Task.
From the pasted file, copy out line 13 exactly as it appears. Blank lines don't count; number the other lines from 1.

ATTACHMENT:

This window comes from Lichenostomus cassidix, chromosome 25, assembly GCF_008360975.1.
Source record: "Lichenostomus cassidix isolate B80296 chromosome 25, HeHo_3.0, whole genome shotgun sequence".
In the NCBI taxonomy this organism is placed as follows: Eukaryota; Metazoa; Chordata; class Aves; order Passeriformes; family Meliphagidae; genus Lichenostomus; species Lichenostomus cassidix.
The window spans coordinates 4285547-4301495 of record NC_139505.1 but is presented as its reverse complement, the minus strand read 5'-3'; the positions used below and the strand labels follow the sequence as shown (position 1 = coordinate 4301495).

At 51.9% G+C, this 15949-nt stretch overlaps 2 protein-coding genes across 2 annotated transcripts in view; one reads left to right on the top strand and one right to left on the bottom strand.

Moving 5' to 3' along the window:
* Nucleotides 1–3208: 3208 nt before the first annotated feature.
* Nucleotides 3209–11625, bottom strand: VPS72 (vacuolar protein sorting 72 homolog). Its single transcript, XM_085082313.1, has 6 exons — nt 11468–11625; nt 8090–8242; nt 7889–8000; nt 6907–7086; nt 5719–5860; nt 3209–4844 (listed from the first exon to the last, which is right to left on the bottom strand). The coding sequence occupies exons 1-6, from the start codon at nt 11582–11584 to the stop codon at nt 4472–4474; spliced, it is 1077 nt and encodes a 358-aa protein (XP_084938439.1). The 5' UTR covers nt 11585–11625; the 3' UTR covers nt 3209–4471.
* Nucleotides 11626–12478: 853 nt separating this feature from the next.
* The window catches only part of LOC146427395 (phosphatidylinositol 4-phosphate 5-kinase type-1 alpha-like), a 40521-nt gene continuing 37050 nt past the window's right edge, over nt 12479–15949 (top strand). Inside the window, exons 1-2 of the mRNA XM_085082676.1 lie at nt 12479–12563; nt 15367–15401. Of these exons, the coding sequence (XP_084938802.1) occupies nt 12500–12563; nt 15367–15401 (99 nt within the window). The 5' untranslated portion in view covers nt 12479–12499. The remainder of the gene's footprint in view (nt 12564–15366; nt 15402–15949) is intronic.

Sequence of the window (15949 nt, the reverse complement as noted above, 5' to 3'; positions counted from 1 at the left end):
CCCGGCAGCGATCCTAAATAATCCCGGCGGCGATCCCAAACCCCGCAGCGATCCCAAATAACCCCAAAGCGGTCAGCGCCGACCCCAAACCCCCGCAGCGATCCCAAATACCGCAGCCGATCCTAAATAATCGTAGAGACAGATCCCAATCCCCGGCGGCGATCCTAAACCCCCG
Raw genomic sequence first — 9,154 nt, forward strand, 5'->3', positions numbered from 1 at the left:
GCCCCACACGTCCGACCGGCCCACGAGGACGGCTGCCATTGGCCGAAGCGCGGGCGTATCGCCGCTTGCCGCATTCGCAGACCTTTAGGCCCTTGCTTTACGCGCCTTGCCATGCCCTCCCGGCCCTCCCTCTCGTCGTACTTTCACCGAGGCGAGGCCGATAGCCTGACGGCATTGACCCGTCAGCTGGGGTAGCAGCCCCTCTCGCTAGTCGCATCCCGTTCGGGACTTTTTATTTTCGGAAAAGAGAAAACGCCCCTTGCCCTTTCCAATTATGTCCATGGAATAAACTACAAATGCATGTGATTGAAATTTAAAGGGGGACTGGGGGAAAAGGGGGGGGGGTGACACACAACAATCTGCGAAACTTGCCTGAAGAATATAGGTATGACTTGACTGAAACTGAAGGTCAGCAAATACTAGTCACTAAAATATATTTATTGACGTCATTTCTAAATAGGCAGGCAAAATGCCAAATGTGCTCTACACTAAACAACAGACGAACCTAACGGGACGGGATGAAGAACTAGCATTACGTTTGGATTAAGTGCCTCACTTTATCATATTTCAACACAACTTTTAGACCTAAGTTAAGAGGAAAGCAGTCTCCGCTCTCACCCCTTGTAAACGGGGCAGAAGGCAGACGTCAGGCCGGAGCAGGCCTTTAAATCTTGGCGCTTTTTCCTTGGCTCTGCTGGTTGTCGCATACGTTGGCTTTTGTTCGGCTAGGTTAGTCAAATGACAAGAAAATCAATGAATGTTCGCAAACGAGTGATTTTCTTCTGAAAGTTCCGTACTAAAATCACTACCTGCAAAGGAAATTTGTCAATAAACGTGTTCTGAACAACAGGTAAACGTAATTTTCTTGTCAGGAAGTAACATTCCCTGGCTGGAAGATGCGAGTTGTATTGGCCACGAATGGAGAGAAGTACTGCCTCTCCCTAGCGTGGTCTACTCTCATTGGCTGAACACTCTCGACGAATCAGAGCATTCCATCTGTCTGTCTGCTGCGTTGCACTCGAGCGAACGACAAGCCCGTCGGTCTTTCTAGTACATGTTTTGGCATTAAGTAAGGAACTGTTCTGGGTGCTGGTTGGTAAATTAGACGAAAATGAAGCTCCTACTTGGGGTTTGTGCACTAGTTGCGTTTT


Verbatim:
Raw genomic sequence first — 9,154 nt, forward strand, 5'->3', positions numbered from 1 at the left: